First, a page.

* The book must have received at least 10 reviews in one place. And there's where I fail. Frogmore has only 9 reviews on Amazon.

I'll go on record here that I will never pay for a review. There are people who will review for a fee. And for a higher fee, they will write the review by this afternoon. They also guarantee a high rating, which makes the whole exercise meaningless.  Too many authors have already gamed the ratings system to their own advantage, and I refuse to be one of them.

However, I am not above a bit of begging -- especially to those readers who have already read Frogmore but "Just never got around to leaving a review."  Please, would you take the time to leave a comment on Amazon about the book?  It doesn't have to be a long, theoretic analysis. I'm not asking for something that would please your high school literature teacher. All you need is a statement about whether or not you liked the book, or what made you enjoy it, or who else might be interested in reading it. A brief twenty-word statement will do the trick.

My "site activity report" for this website shows that 1288 people looked at this blog yesterday. Surely one or two of you have read the book! Feel free to use a pen name if you don't want the world to know who you are (except to Amazon.) 

Thanks for helping out!

It Only Takes a Few Words to Make an Author Smile.

5.0 out of 5 stars
By slrj

"I thoroughly enjoyed the stories compiled here concerning the lives of the Grenvilles and surrounding families in and around Charleston, SC, during the War Between the States. Such a turbulent time, with neighbor against neighbor, family members torn. I could see all sides and commiserate with the characters, wishing them all the best outcome from an awful situation. Life would have been much better had there been more like Jonathan Grenville among the Southerners, treating slaves and former slaves the way we would hope we would had we been there at the time.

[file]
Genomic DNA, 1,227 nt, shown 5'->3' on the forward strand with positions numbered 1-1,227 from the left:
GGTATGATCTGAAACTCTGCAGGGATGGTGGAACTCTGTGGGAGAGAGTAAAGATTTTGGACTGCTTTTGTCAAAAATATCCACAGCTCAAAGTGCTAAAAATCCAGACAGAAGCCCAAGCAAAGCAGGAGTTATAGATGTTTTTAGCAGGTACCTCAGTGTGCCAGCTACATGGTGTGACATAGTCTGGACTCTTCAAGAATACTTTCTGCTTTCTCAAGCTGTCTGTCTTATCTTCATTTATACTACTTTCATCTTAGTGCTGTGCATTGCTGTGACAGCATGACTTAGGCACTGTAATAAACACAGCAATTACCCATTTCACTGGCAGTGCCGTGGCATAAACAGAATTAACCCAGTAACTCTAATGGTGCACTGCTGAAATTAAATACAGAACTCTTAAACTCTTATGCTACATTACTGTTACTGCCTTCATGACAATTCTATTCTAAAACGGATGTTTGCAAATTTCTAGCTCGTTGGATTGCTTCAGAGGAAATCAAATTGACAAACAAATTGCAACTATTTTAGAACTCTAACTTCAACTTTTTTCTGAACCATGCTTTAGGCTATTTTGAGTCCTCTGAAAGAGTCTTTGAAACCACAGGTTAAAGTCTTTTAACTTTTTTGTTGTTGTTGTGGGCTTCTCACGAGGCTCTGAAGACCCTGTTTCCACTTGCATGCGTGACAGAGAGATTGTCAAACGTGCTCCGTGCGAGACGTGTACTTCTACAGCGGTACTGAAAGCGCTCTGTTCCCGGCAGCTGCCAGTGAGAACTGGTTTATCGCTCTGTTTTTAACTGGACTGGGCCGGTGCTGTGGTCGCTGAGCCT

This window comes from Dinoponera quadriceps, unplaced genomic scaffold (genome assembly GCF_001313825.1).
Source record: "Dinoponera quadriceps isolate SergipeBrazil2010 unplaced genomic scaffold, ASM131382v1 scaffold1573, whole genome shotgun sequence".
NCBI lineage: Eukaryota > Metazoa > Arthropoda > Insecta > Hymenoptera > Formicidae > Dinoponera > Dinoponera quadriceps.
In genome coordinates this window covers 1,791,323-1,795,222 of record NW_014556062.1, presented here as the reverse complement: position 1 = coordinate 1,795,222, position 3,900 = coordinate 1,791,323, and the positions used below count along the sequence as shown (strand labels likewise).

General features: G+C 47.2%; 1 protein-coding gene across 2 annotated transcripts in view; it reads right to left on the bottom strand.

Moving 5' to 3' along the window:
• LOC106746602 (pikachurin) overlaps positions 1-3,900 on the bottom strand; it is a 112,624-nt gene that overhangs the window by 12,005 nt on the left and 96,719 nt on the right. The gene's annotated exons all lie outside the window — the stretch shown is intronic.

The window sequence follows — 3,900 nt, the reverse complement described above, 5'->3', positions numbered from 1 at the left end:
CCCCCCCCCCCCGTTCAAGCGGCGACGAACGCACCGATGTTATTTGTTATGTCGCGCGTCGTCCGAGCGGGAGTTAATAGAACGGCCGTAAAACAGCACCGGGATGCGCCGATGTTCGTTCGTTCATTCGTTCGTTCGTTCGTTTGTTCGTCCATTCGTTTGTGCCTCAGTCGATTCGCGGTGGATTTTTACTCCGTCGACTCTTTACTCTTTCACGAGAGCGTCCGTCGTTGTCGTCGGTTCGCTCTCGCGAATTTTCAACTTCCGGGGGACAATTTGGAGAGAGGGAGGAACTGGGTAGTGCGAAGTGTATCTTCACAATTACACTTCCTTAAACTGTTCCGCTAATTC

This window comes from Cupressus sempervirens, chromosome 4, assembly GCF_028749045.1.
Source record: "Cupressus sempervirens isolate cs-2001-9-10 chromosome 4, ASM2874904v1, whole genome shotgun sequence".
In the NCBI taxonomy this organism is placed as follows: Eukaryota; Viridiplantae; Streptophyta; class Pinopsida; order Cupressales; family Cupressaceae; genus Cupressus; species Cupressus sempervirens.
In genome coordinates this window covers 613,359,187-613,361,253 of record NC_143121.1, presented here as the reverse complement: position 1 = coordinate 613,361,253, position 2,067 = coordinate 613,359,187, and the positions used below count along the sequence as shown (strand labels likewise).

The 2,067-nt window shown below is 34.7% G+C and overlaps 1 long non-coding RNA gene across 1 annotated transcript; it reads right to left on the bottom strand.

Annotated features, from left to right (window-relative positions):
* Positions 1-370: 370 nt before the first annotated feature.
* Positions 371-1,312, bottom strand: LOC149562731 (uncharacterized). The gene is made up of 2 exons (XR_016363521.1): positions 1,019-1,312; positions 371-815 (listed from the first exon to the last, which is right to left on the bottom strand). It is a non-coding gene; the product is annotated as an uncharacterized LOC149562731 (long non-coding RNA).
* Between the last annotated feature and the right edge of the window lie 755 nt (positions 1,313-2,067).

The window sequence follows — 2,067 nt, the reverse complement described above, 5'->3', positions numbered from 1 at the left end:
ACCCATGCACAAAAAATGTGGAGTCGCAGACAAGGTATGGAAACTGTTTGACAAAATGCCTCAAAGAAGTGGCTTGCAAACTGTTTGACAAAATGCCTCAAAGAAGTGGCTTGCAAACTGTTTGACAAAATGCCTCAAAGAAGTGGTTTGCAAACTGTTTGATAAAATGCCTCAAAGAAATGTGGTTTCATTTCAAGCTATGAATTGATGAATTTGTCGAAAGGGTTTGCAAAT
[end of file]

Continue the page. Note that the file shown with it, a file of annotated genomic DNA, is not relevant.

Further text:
The author's descriptions of the consuming fires in Charleston, the approaching US soldiers, the conditions and language of the slave families put you in the time and place with the characters. Very well done, in my opinion, and very enjoyable.
Thank you, Ms. Schriber and Ms. Deponte!"

PS -- Does a review like that really make a difference? You bet it does.  Within 2 hours of my posting that review where more people could see it, there were five new book sales of Damned Yankee, and the book's sales ranking jumped from around 163,000 to 60,000.

Please, readers.  Do this, not just for me (although that would be nice), but for all of your favorite authors.  It just takes you a moment, but it's lifeblood for the author!

A Couple of Small Bright Spots in a Dreary Day.

It's been gloomy all day here in Memphis -- warm, for the most part, but terribly windy, dark, and rainy.  The prognosticators are still calling for rapidly-dropping temperatures and copious snowfall, but the radar maps suggest that the whole winter storm thing is going to pass us by, for the umpteenth time.  That's not a complaint, really.  We've been very lucky to have avoided all of the weather-related trauma that the rest of the country has experienced.  But it makes me a little nervous.  There's a pattern forming here.

The weather man predicts gloom and doom.
We all get ready -- stocking up on ingredients for French Toast parties (that's milk and bread!)
Nothing happens.
Next time the warnings com it's harder to get all excited. And complacency is  dangerous.

Anyway, I've been hunkered down all day, picking away at bits of research but unable to concentrate much on writing while scanning the horizon for the snow clouds. I've been badly in need of an "Atta-Girl!" to push me back into full-frenzied writing mode. 

And then one arrived.  The Winter 2014 issue of Dispatches, the online magazine of the Military Writers Society of America, popped up in my inbox.  And there I discovered not one, but two "Atta-Girls" for my book The Road to Frogmore.  First came an announcement that Frogmore had been chosen as Book of the Month for last November.  And then a second commendation included it on the Author of the Year's recommended reading list for Winter 2014. 

So thank you, all, for your kind reviews and complimentary remarks.  It's lovely to be reassured that serious books can earn serious attention.  Now -- back to work!